The European Central Bank is expected to press the green light on a further round of stimulus in September to combat both slowing growth and inflation - and ECB President Mario Draghi seems to have little concern regarding the impact this will have on Eurozone banks including Santander [BNC], Deutsche Bank [DB] and BNP Paribas [BNP], and their respective share prices.
The Eurozone economy grew only marginally in the second quarter with its biggest market – Germany – suffering from a crash in manufacturing orders and slowing investment. Eurozone inflation, at 1%, also trails the ECB’s 2% target.
The ECB is forecasting a further economic slowdown in the third quarter as Europe is battered by the risk of a global trade war, as well as Brexit.
To combat these headwinds, Draghi is expected to launch a combination of quantitative easing and rate cuts next month. However, to ease the burden on Europe’s banks that more interest-rate cuts will inevitably bring, a deposit tiering system has been mooted, which would effectively lower the charge that banks pay on some of their excess cash.
However, analysts also forecast that the ECB will cut its deposit rate further - the interest banks receive for depositing money with the ECB overnight -, which currently stands at a historic low of -0.4% to -0.5%, which means the banks will be paying even more to the ECB.
The ECB is also expected to make further sovereign bond purchases.
What does this mean for major European banking stocks?
It’s already been a turbulent journey, with Reuters recently reporting that Eurozone banks have lost 84% of their value since 2007. A Money Week report found that because of negative interest rates, Eurozone banks have paid €21bn to the ECB since 2014.
Further stimulus could bring more discomfort.
Another rate cut could impact the banks already struggling profitability, with not even the tiering system offering much solace. “We do not expect it to be especially generous to the banking sector given the ECB’s belief that negative rates are not yet hurting banks’ profitability,” said Credit Suisse lead banking analyst Jon Peace.
Natixis analysts Patrick Artus says European firms looking for finance may have to look to the US or other foreign banks instead for cash.
“We do not expect it to be especially generous to the banking sector given the ECB’s belief that negative rates are not yet hurting banks’ profitability” - Credit Suisse lead banking analyst Jon Peace
Santander share price: set to rebound?
Santander, the biggest Eurozone bank by market cap, has seen its share price fall from around the €6 mark at the start of this year to €3.18 as of 27 August, with the bank’s dividend growth rate down 17.5% over the last 5 years.
However, analysts expect a 14.59% increase in its dividend this fiscal year as it stages a recovery.
In the three months to 30 June, underlying profit rose 5% to €2.1bn, which was described by Chairman Ana Botin as its best result in 8 years. This was despite a €706m hit from restructuring costs in Spain and the UK.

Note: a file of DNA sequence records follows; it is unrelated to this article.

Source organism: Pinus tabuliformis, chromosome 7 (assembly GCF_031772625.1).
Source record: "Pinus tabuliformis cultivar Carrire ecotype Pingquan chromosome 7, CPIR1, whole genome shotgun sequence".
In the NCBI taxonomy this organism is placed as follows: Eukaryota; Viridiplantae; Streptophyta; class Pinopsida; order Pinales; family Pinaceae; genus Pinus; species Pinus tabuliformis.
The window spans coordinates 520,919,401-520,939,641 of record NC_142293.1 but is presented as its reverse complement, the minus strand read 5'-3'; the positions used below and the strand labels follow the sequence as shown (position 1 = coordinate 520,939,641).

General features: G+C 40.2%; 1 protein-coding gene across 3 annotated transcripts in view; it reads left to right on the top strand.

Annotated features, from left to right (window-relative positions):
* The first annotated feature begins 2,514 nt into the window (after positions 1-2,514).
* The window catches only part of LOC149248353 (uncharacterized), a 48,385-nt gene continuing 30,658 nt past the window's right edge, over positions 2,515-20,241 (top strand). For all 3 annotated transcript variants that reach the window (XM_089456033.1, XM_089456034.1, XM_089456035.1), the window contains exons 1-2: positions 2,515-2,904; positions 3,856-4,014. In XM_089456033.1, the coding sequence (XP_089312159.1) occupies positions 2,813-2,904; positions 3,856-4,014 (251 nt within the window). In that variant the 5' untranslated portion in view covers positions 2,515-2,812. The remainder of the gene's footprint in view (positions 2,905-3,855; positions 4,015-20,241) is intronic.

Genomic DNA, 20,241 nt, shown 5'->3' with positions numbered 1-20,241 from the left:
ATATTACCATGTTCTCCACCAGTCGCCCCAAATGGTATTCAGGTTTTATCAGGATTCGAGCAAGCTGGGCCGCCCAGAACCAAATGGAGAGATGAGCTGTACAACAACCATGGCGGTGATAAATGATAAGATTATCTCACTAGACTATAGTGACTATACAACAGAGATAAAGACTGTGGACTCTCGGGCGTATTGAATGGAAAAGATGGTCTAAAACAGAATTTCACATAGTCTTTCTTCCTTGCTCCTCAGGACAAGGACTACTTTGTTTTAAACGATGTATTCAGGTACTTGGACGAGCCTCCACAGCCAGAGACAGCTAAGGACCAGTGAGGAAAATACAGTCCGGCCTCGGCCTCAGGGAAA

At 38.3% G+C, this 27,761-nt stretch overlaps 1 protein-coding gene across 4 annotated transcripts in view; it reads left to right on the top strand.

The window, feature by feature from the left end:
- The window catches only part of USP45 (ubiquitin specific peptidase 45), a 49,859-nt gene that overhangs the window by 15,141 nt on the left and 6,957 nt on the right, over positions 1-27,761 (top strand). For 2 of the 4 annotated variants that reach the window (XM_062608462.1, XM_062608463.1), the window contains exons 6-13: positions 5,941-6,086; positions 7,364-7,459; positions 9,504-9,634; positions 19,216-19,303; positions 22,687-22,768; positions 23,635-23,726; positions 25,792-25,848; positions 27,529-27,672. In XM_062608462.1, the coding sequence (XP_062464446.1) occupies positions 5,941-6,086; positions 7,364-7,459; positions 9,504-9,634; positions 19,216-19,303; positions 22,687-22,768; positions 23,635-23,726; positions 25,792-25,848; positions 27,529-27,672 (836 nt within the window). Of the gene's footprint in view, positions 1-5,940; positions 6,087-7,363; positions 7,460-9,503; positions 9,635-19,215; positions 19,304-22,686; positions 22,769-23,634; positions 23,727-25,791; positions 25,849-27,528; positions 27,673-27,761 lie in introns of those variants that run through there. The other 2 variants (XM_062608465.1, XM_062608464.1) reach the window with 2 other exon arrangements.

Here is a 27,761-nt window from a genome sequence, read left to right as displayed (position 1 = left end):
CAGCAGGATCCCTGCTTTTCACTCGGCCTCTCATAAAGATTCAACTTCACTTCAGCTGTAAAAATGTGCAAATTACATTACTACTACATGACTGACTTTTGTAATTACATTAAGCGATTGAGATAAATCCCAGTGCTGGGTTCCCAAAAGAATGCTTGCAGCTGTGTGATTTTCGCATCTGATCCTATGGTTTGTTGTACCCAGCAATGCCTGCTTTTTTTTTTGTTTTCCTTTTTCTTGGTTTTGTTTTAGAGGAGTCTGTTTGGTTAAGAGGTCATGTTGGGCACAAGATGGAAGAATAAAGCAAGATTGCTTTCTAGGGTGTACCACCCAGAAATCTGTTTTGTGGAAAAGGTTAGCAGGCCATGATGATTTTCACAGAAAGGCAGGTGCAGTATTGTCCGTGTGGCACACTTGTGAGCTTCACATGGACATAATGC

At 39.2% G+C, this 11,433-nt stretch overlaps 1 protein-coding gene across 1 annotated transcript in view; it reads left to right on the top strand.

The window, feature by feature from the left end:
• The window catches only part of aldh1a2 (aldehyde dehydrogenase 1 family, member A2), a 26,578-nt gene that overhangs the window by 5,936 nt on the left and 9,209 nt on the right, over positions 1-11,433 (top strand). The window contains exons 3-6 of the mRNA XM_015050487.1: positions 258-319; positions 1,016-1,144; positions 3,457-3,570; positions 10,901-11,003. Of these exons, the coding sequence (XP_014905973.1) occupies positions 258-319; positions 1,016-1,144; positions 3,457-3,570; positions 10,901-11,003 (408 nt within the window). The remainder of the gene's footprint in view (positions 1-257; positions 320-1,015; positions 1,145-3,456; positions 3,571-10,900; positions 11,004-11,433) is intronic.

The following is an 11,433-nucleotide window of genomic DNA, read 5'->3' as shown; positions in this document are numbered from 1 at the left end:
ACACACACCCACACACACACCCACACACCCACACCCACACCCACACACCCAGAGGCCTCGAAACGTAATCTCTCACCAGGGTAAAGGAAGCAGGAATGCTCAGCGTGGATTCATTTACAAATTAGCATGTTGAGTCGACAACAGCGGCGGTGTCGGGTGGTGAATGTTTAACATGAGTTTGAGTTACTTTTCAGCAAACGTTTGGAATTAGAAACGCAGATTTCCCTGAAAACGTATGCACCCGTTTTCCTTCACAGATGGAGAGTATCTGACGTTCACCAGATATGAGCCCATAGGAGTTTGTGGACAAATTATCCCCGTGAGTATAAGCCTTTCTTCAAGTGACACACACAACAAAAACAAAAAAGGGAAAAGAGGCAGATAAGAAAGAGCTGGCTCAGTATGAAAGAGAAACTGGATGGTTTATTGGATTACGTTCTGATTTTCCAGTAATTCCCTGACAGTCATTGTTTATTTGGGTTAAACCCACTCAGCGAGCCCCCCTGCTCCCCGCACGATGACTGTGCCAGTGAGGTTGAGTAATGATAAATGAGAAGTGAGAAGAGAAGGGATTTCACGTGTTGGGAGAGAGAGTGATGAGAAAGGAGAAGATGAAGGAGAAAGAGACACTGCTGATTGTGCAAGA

Santander continues to diversify away from troubled Europe with its Americas division now accounting for 55% of profits, led by Brazil. Analysts like the diversification and have a consensus ‘outperform’ rating for the bank.
|Return on Equity (TTM)||8.28%|
|Quarterly Revenue Growth (YoY)||3.10%|
Santander share price vitals, Yahoo Finance, 27 August 2019
Deutsche Bank share price struggles continue
Rival Deutsche Bank’s share price has dropped from €9.77 last August to a lowest-ever €5.81 on 15 August, since which it has marginally rebounded to €6.44 as of 27 August.
The German bank – which posted a €3.1bn loss in the second quarter, the biggest loss since 2008 - has been slow in responding to the challenges European banking faces. However, the bank is finally taking action, recently announcing a €6bn restructuring programme, cutting 18,000 jobs and closing its equity sales and trading business.
Deutsche Bank’s Q2 loss - their biggest since 2008
Deutsche are also setting up a "bad bank" to house €74bn worth of toxic assets from its investment bank, including interest rate and derivative trades.
But the moves are not wowing analysts.
Brian Whitmer, Elliott Wave International’s chief analyst, said: “Deutsche Bank’s creation of a ‘bad bank’ is a clear throwback to previous credit crises and is a harbinger of a rockier road ahead for the European financial sector. Any bad banks that pop up during the coming credit crisis will almost assuredly go belly up right alongside the good banks that they are purportedly saving.”
AJ Bell’s Russ Mould added: “History (and the lowly valuation attributed to Deutsche’s assets by the market) suggests another capital raise could be on the cards, at some stage even if it would be very dilutive to existing shareholders at a price anywhere near €7.”
“History (and the lowly valuation attributed to Deutsche’s assets by the market) suggests another capital raise could be on the cards, at some stage even if it would be very dilutive to existing shareholders at a price anywhere near €7” - AJ Bell’s Russ Mould
BNP Paribas share price: in the balance
Elsewhere, BNP Paribas shares are up 3.73% in 2019 (as of 27 Aug), and the bank recently posted a 3.1% hike in second-quarter profits to €2.47bn. The hike was boosted by its corporate and investment bank division and the first benefits of a €350m cost-cutting programme.
Its retail business, hit by low rates, performed less well, with profit falling 0.9%.
However, KBW analyst Jean-Pierre Lambert expects BNP to outperform in a “volatile environment” thanks to its strict cost discipline.
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